IMUS AMONGST US
(Column written 4/14/07 by Mumia Abu–Jamal)
( With the ending of Don Imus’s radio and TV career has arisen a perverse (if utterly stupid) caterwaul from conservatives, who are (to hear them tell it) newly–born converts of free speech, and equally frenzied adherents of attacks on the Reverends Al Sharpton and Jesse Jackson, as if, but for their activism, their pal Imus would still be on the airwaves.
Some have added the oral antics of various rap artists, to somehow prove that Imus was treated unfairly for using equally ugly terms to refer to Black women.
This noise from the fascistic rightwing of American political life is a vital clue into how they see the world, and thus a reflection of how they sell this view to others.
It shows how deeply race dwells in white consciousness, and how it is like an inner searchlight that blinds as much as it illuminates.
These so–called conservatives see Imus as ‘one of us’, and as such they shared his pompous, good ole’ boy, spit–on–the–rabble racism that passes for the norm in the nation: it just so happens that he spat on the wrong group of girls this time.
And neither the Revs. Al nor Jesse starting the ball rolling against Imus, although it may’ve seemed so from TV.
The videotape of Imus went from an almost unseen perch on MSNBC to the net, where it spread like a virus. Nonetheless, bloggers picked it up and passed it on, and the more folks saw it, the more it spread. It became a living thing, nastier and nastier each time it was replayed.
The almost juvenile rant against rappers also fades upon a moment’s reflection; for, while it is undeniable that some of what is said is naked misogyny–a profound hatred of women–it’s obvious that rappers have no where near the social or political clout of Imus.
When’s the last time you’ve seen a rapper kick it with a candidate for U.S. Senator? When’s the last time you’ve heard of a rapper poppin’ some questions to a Mayor–or a Governor?
People who wanted to be president flocked to Imus, like supplicants kissing the ring of a bishop, because he had the daily ear of millions, and his blessings meant votes.
No rapper in America can say the same.
Ultimately, it’s not about power, and precious few rappers have any power. In fact, their ‘bling’ is an attempt to project a power (or wealth) that most of them do not possess.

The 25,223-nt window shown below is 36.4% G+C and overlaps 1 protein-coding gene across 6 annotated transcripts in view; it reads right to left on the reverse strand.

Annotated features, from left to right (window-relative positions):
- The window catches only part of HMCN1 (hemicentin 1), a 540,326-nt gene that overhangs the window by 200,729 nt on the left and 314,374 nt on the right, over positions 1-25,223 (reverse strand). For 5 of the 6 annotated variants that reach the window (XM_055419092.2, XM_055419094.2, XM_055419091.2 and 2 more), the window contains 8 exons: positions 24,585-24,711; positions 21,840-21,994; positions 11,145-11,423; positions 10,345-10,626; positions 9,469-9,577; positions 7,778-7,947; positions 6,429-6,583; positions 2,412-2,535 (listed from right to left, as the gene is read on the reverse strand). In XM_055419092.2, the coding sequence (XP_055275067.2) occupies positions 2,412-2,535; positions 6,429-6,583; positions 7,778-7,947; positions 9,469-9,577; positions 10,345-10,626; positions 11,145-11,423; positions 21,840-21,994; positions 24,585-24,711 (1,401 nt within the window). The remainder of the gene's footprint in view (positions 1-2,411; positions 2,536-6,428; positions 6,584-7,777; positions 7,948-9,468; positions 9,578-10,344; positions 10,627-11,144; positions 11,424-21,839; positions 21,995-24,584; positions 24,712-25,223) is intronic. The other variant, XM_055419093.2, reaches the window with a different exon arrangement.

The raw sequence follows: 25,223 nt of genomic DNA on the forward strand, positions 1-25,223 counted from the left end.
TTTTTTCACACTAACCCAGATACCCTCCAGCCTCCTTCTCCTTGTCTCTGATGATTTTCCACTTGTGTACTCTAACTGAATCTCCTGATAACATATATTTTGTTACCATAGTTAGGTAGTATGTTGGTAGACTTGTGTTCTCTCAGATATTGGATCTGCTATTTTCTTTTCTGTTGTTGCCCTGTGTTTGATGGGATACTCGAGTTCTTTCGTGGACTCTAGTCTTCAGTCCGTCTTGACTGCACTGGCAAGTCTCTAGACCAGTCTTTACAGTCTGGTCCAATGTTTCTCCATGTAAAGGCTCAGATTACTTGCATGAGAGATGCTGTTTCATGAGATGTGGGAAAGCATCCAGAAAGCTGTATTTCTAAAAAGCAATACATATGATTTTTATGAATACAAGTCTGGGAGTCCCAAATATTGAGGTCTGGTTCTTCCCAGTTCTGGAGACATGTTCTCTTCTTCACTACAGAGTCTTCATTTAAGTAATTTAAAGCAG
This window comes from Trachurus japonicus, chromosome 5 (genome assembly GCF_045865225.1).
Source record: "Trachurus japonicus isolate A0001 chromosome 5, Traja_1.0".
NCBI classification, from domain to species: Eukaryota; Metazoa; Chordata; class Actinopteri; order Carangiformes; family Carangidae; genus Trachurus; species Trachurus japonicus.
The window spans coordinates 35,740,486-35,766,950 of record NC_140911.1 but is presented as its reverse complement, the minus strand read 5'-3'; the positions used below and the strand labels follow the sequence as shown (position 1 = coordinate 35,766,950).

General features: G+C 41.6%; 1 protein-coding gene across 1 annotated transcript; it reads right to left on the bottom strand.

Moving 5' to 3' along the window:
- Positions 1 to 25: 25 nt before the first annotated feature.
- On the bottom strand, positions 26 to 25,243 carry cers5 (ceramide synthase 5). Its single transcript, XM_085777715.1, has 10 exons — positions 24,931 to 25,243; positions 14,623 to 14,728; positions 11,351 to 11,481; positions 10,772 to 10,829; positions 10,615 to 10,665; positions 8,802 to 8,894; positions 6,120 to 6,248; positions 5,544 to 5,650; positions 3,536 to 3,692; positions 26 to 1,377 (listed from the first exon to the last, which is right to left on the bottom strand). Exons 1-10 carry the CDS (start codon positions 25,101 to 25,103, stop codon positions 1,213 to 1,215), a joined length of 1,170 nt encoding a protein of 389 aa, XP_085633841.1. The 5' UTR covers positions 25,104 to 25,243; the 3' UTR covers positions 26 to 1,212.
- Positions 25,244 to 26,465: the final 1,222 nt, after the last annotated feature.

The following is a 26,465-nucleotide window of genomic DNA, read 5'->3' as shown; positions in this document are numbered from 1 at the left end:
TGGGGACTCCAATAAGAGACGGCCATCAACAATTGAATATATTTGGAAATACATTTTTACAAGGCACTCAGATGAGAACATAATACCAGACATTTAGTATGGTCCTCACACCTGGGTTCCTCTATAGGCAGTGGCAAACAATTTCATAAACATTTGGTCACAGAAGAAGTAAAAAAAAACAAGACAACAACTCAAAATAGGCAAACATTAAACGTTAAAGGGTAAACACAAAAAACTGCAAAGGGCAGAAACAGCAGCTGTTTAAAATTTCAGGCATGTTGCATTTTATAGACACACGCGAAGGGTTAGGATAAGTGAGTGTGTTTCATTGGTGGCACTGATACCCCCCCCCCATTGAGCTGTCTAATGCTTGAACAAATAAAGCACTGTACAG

Sociologist Zine Magubane, of Boston College, made that point in dramatic terms in his article, “Globalization and Gangster Rap: Hip Hop in the Post–Apartheid City” (citing the work of journalist Norman Kelley):
In an insightful article on the political economy of Black music, Norman Kelley describes how the relationship between the six major record firms (Warner, Polygram, MCA, BMG, Sony, and CEMA/UNI) and African–American artists as a ‘postmodern form of colonialism.’ He notes that rap music, although it ‘forms the very foundation of the $12 billion dollar music industry in the United States’, exhibits an history pattern typical of African–American aesthetic products like jazz and blues which, although created largely by Blacks, were under the corporate control of Whites. Black–owned production companies like Uptown Records, Def Jam, and Bad Boy, Kelley explains, ‘do not control a key component of the music–making nexus, namely, distribution.’ For example, the albums produced by Master P’s No Limit Records as well as those by Roc–A–Fella Records (owned by Damon Dash) are distributed by Priority Records. Those produced by Cash Money Records are distributed by Universal, while Sean Combs’ Bad Boy label is distributed by Arista. Thus, although young Black entrepreneurs have ‘been able to swing the balance of power somewhat in their direction, they are still far from having complete dominion (because) in the music business distribution is the final battle ground. Because African–American artists have virtually no control over the domestic distribution of their music, they likewise have no control over international distribution. Thus, white owned and controlled media conglomerates determine which African–American cultural products enter the global arena. (Fr.: Magubane, Z., in: Basu, Dipannita and Sydney J. Lemelle, eds., The Vinyl Ain’t Final: Hip Hop and the Globalization of Black Popular Culture. (London/Ann Arbor, MI.: Pluto Press, 2006), p. 211.)